Christine Strelan - Between the Covers

Prozac Nation

Elizabeth Wurtzel

Quartet 1994/2005

Prozac Nation sold so well, they were still reprinting it last year. Depression and medication are clearly subjects that interest many, and judging by the statistics quoted here, they are reaching plague proportions all over the world, especially in the USA. How is it possible that so many are so miserable?

In her afterword, Wurtzel comments on the disturbing manner in which mood-altering drugs are being prescribed for children as young as eight, and are now ubiquitous in Americas high schools. of the hardest things for parents to discern is the difference between depression and ordinary adolescence after all, they have such similar symptoms. It is in the nature of teenagers to be difficult, and time may be a better solution than chemicals.

The bulk of the book, however, is an autobiographical account of Wurtzels life, up until her first prescription for Prozac, in her late 20s. The New York Times described her as Sylvia Plath with the ego of Madonna, and ego is certainly the key word here. The personality that emerges from these pages is a monster of self-obsession: infantile, selfish, and full of the kind of me-me-me confessionals that characterise American talk-shows. Everyone wants to be a victim, and Wurtzel is still blaming mom and pop at the end of the book. Surely all her character defects arent caused by depression; most people who suffer from it are perfectly decent individuals, struggling to cope with a frequently misunderstood affliction. At times, it seems as if Wurtzel uses her condition as an excuse for years of disgraceful behaviour.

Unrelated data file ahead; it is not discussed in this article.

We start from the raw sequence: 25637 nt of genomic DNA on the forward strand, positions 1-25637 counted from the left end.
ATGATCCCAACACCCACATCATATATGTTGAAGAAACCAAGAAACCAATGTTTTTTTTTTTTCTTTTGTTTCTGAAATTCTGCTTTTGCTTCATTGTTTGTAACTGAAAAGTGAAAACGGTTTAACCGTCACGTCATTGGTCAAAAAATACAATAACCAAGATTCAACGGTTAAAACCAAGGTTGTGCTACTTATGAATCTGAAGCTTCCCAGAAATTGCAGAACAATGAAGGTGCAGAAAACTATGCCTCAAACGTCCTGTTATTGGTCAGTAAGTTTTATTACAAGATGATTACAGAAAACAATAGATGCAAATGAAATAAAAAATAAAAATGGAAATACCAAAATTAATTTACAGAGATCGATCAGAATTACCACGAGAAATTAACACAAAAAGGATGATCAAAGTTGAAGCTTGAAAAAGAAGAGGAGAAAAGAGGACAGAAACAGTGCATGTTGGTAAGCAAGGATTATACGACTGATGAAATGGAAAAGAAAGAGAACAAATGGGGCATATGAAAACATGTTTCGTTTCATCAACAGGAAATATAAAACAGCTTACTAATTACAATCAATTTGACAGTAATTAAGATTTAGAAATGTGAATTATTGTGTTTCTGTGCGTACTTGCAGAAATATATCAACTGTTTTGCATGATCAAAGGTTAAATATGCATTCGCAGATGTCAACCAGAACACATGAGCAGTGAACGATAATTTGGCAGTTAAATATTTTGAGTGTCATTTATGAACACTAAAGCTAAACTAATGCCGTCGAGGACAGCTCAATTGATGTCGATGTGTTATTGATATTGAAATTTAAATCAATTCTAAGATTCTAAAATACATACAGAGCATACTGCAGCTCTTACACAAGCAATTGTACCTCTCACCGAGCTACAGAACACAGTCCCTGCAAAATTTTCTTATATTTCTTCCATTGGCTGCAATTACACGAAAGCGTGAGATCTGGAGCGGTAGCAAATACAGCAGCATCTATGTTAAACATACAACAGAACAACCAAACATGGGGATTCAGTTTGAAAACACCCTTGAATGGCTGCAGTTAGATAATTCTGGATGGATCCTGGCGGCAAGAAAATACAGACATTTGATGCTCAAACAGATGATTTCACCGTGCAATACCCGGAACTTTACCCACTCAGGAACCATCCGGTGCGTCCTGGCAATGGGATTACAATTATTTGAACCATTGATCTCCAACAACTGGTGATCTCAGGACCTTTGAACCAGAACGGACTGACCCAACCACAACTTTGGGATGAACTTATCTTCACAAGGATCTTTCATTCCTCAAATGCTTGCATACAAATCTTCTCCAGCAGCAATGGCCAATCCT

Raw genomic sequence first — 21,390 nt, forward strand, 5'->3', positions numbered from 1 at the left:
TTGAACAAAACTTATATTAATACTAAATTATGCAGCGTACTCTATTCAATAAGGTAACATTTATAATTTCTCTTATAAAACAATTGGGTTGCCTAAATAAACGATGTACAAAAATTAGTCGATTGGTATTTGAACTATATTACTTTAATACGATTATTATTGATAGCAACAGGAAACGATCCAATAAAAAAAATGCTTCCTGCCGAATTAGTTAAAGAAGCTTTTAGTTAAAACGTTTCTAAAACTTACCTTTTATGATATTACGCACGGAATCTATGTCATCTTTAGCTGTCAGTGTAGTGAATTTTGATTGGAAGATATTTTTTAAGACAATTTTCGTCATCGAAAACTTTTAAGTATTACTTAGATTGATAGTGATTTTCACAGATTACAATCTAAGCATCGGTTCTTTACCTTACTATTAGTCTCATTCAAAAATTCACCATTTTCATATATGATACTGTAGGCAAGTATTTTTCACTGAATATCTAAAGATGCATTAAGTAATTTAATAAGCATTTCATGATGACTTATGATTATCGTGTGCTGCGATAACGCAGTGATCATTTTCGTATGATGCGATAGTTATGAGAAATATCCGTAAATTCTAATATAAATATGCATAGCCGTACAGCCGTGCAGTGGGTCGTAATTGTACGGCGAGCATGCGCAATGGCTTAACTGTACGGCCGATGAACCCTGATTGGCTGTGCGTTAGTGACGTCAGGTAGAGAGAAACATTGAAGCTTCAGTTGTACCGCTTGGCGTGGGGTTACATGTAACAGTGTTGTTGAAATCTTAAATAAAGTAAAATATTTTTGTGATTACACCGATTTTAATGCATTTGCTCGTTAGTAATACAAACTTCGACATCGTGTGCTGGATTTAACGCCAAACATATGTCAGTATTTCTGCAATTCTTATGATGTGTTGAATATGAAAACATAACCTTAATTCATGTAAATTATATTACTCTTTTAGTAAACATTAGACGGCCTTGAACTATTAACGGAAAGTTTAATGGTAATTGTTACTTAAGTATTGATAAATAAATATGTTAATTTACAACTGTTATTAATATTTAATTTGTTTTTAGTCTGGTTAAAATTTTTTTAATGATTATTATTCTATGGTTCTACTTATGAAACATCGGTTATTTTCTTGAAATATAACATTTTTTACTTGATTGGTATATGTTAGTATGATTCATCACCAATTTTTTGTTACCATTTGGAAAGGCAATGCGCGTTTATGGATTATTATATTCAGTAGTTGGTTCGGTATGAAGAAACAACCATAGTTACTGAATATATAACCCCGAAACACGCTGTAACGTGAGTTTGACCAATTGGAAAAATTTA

Sadly, her writing is not nearly as good as Sylvia Plaths, but the one redeeming feature is the occasional use of humour: It seemed that everybody in school was on the cheerleading squad except me. I alone was stuck somewhere in Stevie Nicks-land, showing up every day in these long diaphanous things that nearly reached my ankles. The teenage Wurtzel is the most bearable; I can certainly empathise with a girl who prefers Lou Reed to disco.

Though its an ordeal spending 300 pages in Wurtzels company, Prozac Nation raises important issues, and would interest anyone wanting to understand clinical depression and the treatments prescribed for it.

Books reviewed are available at the Book Warehouse in Keen Street, Lismore, and at Lismore Shopping Square.

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